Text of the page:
In his 1889 essay “The Decay of Lying,” Oscar Wilde wrote, “Life imitates art far more than art imitates life.” One year later, Wilde wrote in his famous novel, “The Picture of Dorian Gray,” that “All art is quite useless.” Based on Wilde’s logic, then, it’s safe to say that life is useless.

For a case of this outlook in action, look no further than Wes Anderson’s latest film, “The Darjeeling Limited.”

In typical Anderson fashion, we follow the spiritual journey of three brothers as they forcefully attempt to rekindle their family ties and find themselves on a train ride across India.

Francis, played by Owen Wilson, is the self-appointed leader of the group. Unbeknownst to his siblings, however, he plans the trip in hopes of finding their estranged mother, played by Anjelica Huston, who left the family and became a reclusive nun following the death of her husband.

Meanwhile, brother Jack, played by Jason Schwartzman, attempts to get over his ex-girlfriend by romancing Rita, an appealing Indian stewardess played by Amara Karan. Adrien Brody is a welcome addition to the Anderson ensemble as Peter, the most timid of the three, who deals with the looming birth of his first child.

Wilson, who has appeared in all but one of Anderson’s films and received writing credits on the first three, is dead on as Francis, playing the wounded hero with a sense of conviction that is all too real. Covered in bandages from a premeditated motorcycle crash, Francis’s scars run deep, despite his cheerful exterior.

Watching Wilson, it’s hard to dismiss the notion that his character was at least partially based on his real-life counterpart. Yet, like the characters in Jack’s tragic short stories, we are reminded that it all amounts to no more than fiction.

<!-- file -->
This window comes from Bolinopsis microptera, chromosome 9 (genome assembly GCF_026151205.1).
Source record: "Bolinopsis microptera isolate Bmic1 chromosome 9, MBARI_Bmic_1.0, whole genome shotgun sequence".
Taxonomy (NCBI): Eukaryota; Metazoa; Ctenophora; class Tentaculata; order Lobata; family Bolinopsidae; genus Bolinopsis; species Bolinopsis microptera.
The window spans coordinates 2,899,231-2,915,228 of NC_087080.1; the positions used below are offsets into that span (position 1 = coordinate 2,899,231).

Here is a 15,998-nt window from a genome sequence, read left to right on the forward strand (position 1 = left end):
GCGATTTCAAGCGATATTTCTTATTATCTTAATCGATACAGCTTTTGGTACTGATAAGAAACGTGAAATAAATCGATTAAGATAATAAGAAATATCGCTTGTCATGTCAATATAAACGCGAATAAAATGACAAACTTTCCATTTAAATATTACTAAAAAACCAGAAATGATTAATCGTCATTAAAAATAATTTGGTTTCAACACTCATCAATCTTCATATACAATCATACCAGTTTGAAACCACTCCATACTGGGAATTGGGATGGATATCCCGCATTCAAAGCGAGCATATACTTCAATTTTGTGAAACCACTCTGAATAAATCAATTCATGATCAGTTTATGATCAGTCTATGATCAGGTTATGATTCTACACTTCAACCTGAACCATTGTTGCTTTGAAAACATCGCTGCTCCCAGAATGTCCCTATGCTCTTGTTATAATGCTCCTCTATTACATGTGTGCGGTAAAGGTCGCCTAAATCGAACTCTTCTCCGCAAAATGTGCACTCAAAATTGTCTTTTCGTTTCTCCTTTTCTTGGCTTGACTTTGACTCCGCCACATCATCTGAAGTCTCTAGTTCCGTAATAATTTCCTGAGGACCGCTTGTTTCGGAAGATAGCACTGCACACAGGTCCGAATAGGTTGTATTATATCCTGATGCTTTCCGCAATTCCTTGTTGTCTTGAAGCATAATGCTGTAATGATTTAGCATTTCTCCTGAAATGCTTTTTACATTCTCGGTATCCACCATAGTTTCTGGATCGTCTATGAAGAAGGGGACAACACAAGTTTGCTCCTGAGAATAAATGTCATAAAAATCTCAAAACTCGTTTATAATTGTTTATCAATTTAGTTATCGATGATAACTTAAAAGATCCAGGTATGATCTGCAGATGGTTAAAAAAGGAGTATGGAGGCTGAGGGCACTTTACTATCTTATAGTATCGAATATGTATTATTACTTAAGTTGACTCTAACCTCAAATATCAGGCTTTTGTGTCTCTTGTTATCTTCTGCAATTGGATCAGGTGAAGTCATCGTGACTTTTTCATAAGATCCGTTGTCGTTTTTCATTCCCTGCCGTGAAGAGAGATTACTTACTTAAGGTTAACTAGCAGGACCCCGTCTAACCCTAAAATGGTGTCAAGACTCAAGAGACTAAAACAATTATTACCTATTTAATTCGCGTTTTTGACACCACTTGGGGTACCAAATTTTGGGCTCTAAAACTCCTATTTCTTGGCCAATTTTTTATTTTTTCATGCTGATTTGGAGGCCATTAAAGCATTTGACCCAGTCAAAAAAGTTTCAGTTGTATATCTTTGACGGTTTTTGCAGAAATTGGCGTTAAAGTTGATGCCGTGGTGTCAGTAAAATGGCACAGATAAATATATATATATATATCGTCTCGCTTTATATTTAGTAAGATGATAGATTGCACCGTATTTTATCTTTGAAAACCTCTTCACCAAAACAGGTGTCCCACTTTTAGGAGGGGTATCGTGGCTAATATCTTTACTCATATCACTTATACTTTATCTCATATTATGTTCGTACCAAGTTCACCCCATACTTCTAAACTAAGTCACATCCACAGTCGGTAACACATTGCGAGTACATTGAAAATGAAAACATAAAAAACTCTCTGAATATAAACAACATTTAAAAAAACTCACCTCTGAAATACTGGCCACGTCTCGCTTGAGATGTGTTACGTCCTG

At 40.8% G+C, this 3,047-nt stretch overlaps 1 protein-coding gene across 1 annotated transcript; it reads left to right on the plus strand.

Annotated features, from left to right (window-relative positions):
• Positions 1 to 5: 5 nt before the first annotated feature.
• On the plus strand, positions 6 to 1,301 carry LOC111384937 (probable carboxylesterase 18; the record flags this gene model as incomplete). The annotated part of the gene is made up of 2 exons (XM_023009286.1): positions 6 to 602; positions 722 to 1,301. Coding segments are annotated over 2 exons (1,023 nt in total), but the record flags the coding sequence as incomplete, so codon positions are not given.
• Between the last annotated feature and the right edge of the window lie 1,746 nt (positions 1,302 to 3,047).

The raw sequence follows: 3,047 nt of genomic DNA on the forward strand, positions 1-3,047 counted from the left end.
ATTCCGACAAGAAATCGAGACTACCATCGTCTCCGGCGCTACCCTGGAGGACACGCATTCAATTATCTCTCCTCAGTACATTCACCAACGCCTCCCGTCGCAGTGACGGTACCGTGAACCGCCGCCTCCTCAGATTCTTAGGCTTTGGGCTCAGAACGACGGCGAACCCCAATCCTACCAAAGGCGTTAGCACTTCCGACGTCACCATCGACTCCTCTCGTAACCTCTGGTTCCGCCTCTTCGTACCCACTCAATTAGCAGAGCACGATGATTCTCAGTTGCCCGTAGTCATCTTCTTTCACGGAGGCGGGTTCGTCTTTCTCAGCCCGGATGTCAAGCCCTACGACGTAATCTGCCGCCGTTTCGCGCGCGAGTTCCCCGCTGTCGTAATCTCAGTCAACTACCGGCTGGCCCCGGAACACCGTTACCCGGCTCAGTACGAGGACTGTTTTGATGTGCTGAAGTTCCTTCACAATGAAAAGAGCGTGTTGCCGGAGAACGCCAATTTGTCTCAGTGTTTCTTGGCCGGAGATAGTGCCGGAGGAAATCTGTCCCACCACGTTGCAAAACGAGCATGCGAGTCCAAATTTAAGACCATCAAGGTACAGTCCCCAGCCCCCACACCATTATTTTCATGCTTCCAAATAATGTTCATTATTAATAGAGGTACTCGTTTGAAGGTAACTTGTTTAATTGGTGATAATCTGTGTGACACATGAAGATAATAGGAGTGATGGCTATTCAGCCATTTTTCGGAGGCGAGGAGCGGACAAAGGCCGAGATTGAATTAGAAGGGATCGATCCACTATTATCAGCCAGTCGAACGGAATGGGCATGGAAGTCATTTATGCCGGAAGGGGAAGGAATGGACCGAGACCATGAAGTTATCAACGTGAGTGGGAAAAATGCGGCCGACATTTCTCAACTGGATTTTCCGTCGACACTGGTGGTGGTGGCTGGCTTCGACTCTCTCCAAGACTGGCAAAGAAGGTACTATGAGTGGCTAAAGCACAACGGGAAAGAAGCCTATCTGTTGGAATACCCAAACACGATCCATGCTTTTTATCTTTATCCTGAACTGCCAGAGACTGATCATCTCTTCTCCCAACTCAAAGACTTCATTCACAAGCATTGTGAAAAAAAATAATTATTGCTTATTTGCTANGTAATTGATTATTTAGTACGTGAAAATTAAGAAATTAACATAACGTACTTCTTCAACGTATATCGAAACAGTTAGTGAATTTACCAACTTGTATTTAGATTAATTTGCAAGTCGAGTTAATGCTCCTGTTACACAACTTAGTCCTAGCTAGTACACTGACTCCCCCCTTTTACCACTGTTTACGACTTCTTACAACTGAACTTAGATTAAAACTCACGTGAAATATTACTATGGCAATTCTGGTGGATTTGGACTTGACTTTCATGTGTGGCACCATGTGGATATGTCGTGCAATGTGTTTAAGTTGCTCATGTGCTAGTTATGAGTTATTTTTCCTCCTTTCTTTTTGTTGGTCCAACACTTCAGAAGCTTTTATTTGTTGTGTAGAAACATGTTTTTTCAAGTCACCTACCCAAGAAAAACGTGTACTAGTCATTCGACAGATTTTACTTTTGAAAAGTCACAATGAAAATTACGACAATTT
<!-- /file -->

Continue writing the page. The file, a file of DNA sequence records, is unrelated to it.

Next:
Artifice is at an extreme high in “Darjeeling,” which is saying a lot coming from a Wes Anderson film. Elaborate sets, whip pans and zooms flourish in a film that is ultimately more about its own excess than a meaningful lesson or value. It’s dizzying and at times flat-out annoying, but in the self-contained world of Wes Anderson, he’s somehow able to get away with it.

While the film reeks of the familiar air of pretension, it nonetheless manages to entertain on many levels. This may be Anderson’s most legitimately funny film yet and, aside from a brief derailment halfway through the film, it concludes in a satisfactory and poised manner.

In the end, it is only through the shared experience of learning nothing that these characters are finally able to lose their baggage (in this case, Louis Vuitton) and find some release.

Art-house types may leave the theatre with a smug sense of self-satisfaction in assuming that they’re the only ones who “get it,” but, despite Anderson’s overindulgence, I’m convinced that he’s aiming for something more universal with his films.

Put simply, “The Darjeeling Limited” is a fun ride. It is the best addition to Anderson’s oeuvre since “Rushmore,” and it is a big step toward maturity for one of America’s most promising directors.

Is it artificial? Yes. Is it useless? You bet. Is it good? Very.

Milbrand is a member of the class of 2008.

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